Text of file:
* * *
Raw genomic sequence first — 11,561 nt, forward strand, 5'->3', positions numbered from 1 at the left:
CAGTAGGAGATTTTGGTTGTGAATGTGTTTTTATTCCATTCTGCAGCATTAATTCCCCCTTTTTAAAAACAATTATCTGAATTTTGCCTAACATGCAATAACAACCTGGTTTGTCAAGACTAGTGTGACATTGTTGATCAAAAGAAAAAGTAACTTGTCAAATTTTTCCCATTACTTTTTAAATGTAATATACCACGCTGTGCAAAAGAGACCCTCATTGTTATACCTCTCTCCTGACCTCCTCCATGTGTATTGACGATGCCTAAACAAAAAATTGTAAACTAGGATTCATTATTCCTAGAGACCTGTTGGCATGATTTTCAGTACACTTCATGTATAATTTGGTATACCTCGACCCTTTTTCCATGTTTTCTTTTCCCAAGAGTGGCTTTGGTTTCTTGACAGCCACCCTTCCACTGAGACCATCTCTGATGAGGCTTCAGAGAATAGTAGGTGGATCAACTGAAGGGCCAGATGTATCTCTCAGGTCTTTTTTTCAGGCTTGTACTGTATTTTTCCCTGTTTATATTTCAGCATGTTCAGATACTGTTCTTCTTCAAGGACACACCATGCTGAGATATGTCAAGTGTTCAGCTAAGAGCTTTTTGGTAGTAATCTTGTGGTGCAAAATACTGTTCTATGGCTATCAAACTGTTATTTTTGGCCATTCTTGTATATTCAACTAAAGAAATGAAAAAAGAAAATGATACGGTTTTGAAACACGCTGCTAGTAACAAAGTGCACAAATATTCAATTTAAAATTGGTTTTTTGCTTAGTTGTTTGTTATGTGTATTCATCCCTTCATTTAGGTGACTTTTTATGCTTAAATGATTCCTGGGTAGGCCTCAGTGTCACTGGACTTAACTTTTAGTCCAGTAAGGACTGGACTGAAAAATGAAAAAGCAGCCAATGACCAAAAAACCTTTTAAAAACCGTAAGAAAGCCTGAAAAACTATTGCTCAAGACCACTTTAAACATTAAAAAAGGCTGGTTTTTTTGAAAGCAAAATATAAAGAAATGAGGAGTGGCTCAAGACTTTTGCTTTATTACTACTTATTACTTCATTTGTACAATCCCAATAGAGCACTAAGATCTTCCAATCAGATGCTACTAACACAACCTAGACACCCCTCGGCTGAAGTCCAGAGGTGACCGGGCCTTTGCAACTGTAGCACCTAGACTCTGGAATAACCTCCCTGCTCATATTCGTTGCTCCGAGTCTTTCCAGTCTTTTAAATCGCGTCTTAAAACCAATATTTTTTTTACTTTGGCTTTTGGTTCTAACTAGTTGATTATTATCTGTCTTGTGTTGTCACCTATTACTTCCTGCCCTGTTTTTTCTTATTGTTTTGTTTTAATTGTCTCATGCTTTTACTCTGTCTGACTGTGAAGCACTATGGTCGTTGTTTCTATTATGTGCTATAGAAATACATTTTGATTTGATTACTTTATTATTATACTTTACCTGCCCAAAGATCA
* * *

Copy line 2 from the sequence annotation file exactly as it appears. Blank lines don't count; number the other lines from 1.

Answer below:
CAGTAGGAGATTTTGGTTGTGAATGTGTTTTTATTCCATTCTGCAGCATTAATTCCCCCTTTTTAAAAACAATTATCTGAATTTTGCCTAACATGCAATAACAACCTGGTTTGTCAAGACTAGTGTGACATTGTTGATCAAAAGAAAAAGTAACTTGTCAAATTTTTCCCATTACTTTTTAAATGTAATATACCACGCTGTGCAAAAGAGACCCTCATTGTTATACCTCTCTCCTGACCTCCTCCATGTGTATTGACGATGCCTAAACAAAAAATTGTAAACTAGGATTCATTATTCCTAGAGACCTGTTGGCATGATTTTCAGTACACTTCATGTATAATTTGGTATACCTCGACCCTTTTTCCATGTTTTCTTTTCCCAAGAGTGGCTTTGGTTTCTTGACAGCCACCCTTCCACTGAGACCATCTCTGATGAGGCTTCAGAGAATAGTAGGTGGATCAACTGAAGGGCCAGATGTATCTCTCAGGTCTTTTTTTCAGGCTTGTACTGTATTTTTCCCTGTTTATATTTCAGCATGTTCAGATACTGTTCTTCTTCAAGGACACACCATGCTGAGATATGTCAAGTGTTCAGCTAAGAGCTTTTTGGTAGTAATCTTGTGGTGCAAAATACTGTTCTATGGCTATCAAACTGTTATTTTTGGCCATTCTTGTATATTCAACTAAAGAAATGAAAAAAGAAAATGATACGGTTTTGAAACACGCTGCTAGTAACAAAGTGCACAAATATTCAATTTAAAATTGGTTTTTTGCTTAGTTGTTTGTTATGTGTATTCATCCCTTCATTTAGGTGACTTTTTATGCTTAAATGATTCCTGGGTAGGCCTCAGTGTCACTGGACTTAACTTTTAGTCCAGTAAGGACTGGACTGAAAAATGAAAAAGCAGCCAATGACCAAAAAACCTTTTAAAAACCGTAAGAAAGCCTGAAAAACTATTGCTCAAGACCACTTTAAACATTAAAAAAGGCTGGTTTTTTTGAAAGCAAAATATAAAGAAATGAGGAGTGGCTCAAGACTTTTGCTTTATTACTACTTATTACTTCATTTGTACAATCCCAATAGAGCACTAAGATCTTCCAATCAGATGCTACTAACACAACCTAGACACCCCTCGGCTGAAGTCCAGAGGTGACCGGGCCTTTGCAACTGTAGCACCTAGACTCTGGAATAACCTCCCTGCTCATATTCGTTGCTCCGAGTCTTTCCAGTCTTTTAAATCGCGTCTTAAAACCAATATTTTTTTTACTTTGGCTTTTGGTTCTAACTAGTTGATTATTATCTGTCTTGTGTTGTCACCTATTACTTCCTGCCCTGTTTTTTCTTATTGTTTTGTTTTAATTGTCTCATGCTTTTACTCTGTCTGACTGTGAAGCACTATGGTCGTTGTTTCTATTATGTGCTATAGAAATACATTTTGATTTGATTACTTTATTATTATACTTTACCTGCCCAAAGATCA